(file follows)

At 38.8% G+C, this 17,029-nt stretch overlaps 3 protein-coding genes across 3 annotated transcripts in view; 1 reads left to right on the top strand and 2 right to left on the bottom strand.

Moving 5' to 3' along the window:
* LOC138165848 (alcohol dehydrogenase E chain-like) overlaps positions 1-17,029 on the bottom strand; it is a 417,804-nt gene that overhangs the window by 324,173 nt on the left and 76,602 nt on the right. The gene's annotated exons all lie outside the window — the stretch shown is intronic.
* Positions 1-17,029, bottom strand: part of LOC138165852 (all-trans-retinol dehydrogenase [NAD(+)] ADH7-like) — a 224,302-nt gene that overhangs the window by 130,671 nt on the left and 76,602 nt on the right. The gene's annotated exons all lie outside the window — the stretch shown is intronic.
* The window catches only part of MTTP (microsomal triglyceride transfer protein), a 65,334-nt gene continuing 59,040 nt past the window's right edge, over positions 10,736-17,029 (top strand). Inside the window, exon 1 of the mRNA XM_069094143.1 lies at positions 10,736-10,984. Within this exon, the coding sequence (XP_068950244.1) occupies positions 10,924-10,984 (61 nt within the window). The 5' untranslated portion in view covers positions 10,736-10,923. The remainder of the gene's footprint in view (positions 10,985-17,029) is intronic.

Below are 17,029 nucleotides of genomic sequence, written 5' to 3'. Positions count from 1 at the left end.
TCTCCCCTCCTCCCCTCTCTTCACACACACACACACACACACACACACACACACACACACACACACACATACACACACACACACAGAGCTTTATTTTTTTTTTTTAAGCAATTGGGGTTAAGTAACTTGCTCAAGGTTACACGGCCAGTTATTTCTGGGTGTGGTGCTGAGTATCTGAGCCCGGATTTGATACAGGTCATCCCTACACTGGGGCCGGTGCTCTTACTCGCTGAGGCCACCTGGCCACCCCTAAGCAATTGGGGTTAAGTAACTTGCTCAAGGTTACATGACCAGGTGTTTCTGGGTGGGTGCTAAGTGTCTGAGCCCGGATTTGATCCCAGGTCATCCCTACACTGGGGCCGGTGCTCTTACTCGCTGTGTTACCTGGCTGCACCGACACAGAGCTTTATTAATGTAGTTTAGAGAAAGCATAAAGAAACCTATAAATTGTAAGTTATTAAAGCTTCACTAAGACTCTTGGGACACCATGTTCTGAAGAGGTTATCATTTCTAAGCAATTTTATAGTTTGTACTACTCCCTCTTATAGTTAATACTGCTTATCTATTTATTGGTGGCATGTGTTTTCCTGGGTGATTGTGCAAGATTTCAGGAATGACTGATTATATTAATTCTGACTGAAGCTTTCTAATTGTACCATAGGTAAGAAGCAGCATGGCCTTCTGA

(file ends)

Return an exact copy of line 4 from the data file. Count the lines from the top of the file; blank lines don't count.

* Positions 1-17,029, bottom strand: part of LOC138165852 (all-trans-retinol dehydrogenase [NAD(+)] ADH7-like) — a 224,302-nt gene that overhangs the window by 130,671 nt on the left and 76,602 nt on the right. The gene's annotated exons all lie outside the window — the stretch shown is intronic.